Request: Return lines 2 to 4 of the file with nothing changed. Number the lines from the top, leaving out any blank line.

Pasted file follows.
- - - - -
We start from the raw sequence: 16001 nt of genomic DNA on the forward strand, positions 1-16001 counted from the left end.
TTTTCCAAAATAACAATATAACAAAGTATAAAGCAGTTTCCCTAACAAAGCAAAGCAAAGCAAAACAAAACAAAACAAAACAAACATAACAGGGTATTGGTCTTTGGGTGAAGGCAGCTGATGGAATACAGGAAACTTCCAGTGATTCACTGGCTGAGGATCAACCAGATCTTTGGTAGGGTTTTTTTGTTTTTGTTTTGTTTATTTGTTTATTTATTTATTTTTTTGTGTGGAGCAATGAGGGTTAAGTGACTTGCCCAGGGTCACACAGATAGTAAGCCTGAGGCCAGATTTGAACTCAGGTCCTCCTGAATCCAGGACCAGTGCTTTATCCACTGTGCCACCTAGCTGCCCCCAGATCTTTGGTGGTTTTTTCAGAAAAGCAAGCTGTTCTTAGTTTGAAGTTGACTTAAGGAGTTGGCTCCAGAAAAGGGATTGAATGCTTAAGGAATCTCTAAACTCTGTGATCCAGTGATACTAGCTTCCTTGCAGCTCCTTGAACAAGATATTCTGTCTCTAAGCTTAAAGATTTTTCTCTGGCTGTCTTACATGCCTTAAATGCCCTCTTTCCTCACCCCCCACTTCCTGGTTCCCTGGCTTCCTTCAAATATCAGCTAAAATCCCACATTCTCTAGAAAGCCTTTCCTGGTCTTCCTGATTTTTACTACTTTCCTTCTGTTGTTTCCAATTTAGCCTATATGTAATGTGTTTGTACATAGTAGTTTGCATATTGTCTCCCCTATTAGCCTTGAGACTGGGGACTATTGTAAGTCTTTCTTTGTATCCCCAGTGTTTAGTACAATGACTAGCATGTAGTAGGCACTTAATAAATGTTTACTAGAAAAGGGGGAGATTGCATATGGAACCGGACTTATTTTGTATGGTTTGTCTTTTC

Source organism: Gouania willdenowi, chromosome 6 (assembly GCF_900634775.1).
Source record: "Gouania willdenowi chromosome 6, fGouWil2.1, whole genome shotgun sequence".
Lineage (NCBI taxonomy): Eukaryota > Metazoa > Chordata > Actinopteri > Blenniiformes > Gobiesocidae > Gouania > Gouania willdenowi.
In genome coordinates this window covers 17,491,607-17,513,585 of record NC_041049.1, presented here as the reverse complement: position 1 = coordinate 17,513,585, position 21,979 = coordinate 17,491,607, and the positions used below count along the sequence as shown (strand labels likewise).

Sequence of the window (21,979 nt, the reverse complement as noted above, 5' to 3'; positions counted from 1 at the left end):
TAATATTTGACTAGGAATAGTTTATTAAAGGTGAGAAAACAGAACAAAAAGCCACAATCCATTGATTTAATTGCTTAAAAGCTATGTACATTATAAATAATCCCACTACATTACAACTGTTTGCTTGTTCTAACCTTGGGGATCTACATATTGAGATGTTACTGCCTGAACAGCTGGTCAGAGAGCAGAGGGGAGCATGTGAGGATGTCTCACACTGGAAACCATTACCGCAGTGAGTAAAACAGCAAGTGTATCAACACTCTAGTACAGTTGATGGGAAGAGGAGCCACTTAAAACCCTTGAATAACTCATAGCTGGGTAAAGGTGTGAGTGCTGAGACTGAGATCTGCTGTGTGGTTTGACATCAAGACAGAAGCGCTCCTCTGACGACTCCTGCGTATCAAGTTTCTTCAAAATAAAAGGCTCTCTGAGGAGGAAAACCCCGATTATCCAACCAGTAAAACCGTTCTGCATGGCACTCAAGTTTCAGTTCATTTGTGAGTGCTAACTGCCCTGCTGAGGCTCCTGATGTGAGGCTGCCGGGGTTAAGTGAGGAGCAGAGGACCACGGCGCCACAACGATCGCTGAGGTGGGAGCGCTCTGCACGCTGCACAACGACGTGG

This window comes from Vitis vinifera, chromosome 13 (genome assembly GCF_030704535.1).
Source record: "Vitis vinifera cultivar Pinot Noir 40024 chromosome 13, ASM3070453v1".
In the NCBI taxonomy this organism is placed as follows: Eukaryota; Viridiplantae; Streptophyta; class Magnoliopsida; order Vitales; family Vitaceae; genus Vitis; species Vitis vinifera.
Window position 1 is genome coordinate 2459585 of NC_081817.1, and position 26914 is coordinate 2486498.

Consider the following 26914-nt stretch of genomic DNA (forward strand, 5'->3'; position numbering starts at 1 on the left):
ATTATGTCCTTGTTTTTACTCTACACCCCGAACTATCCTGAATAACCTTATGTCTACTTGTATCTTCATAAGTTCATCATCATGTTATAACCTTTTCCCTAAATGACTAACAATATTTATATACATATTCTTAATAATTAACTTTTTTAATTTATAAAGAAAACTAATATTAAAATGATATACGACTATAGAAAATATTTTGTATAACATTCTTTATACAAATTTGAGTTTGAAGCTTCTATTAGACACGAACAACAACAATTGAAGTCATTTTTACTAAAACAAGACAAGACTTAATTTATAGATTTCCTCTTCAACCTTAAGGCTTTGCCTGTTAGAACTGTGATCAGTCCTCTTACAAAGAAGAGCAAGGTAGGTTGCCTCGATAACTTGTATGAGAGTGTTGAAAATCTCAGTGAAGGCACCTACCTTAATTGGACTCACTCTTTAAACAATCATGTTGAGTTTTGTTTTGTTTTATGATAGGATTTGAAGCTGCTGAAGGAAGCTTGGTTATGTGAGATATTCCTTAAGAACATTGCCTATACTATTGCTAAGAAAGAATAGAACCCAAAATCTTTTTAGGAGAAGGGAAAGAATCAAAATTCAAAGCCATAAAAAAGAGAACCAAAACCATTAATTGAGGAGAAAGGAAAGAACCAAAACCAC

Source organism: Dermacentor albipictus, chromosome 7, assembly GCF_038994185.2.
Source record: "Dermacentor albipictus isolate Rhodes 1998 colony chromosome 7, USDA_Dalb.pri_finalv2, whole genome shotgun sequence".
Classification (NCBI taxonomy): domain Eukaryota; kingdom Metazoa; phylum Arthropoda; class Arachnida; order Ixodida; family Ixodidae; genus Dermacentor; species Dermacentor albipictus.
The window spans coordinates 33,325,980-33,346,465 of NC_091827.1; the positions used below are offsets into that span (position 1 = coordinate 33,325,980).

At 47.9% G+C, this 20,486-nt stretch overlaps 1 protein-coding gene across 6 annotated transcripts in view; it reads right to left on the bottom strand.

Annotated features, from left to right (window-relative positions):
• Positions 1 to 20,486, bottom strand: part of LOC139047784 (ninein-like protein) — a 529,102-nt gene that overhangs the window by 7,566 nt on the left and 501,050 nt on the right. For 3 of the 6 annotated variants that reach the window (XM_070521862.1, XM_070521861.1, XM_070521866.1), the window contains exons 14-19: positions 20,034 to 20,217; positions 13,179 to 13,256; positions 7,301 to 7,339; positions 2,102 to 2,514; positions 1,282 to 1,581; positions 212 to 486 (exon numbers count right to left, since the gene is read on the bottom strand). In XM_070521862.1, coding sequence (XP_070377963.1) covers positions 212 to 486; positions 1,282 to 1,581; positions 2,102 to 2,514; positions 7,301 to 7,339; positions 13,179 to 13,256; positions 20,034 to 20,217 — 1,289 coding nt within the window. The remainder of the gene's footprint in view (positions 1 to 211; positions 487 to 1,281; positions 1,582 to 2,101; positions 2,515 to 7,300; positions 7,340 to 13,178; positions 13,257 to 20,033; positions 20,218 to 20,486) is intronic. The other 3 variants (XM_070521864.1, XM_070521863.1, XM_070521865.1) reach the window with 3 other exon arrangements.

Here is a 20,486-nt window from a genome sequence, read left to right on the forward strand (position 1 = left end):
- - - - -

TTTTCCAAAATAACAATATAACAAAGTATAAAGCAGTTTCCCTAACAAAGCAAAGCAAAGCAAAACAAAACAAAACAAAACAAACATAACAGGGTATTGGTCTTTGGGTGAAGGCAGCTGATGGAATACAGGAAACTTCCAGTGATTCACTGGCTGAGGATCAACCAGATCTTTGGTAGGGTTTTTTTGTTTTTGTTTTGTTTATTTGTTTATTTATTTATTTTTTTGTGTGGAGCAATGAGGGTTAAGTGACTTGCCCAGGGTCACACAGATAGTAAGCCTGAGGCCAGATTTGAACTCAGGTCCTCCTGAATCCAGGACCAGTGCTTTATCCACTGTGCCACCTAGCTGCCCCCAGATCTTTGGTGGTTTTTTCAGAAAAGCAAGCTGTTCTTAGTTTGAAGTTGACTTAAGGAGTTGGCTCCAGAAAAGGGATTGAATGCTTAAGGAATCTCTAAACTCTGTGATCCAGTGATACTAGCTTCCTTGCAGCTCCTTGAACAAGATATTCTGTCTCTAAGCTTAAAGATTTTTCTCTGGCTGTCTTACATGCCTTAAATGCCCTCTTTCCTCACCCCCCACTTCCTGGTTCCCTGGCTTCCTTCAAATATCAGCTAAAATCCCACATTCTCTAGAAAGCCTTTCCTGGTCTTCCTGATTTTTACTACTTTCCTTCTGTTGTTTCCAATTTAGCCTATATGTAATGTGTTTGTACATAGTAGTTTGCATATTGTCTCCCCTATTAGCCTTGAGACTGGGGACTATTGTAAGTCTTTCTTTGTATCCCCAGTGTTTAGTACAATGACTAGCATGTAGTAGGCACTTAATAAATGTTTACTAGAAAAGGGGGAGATTGCATATGGAACCGGACTTATTTTGTATGGTTTGTCTTTTC

Source organism: Gouania willdenowi, chromosome 6 (assembly GCF_900634775.1).
Source record: "Gouania willdenowi chromosome 6, fGouWil2.1, whole genome shotgun sequence".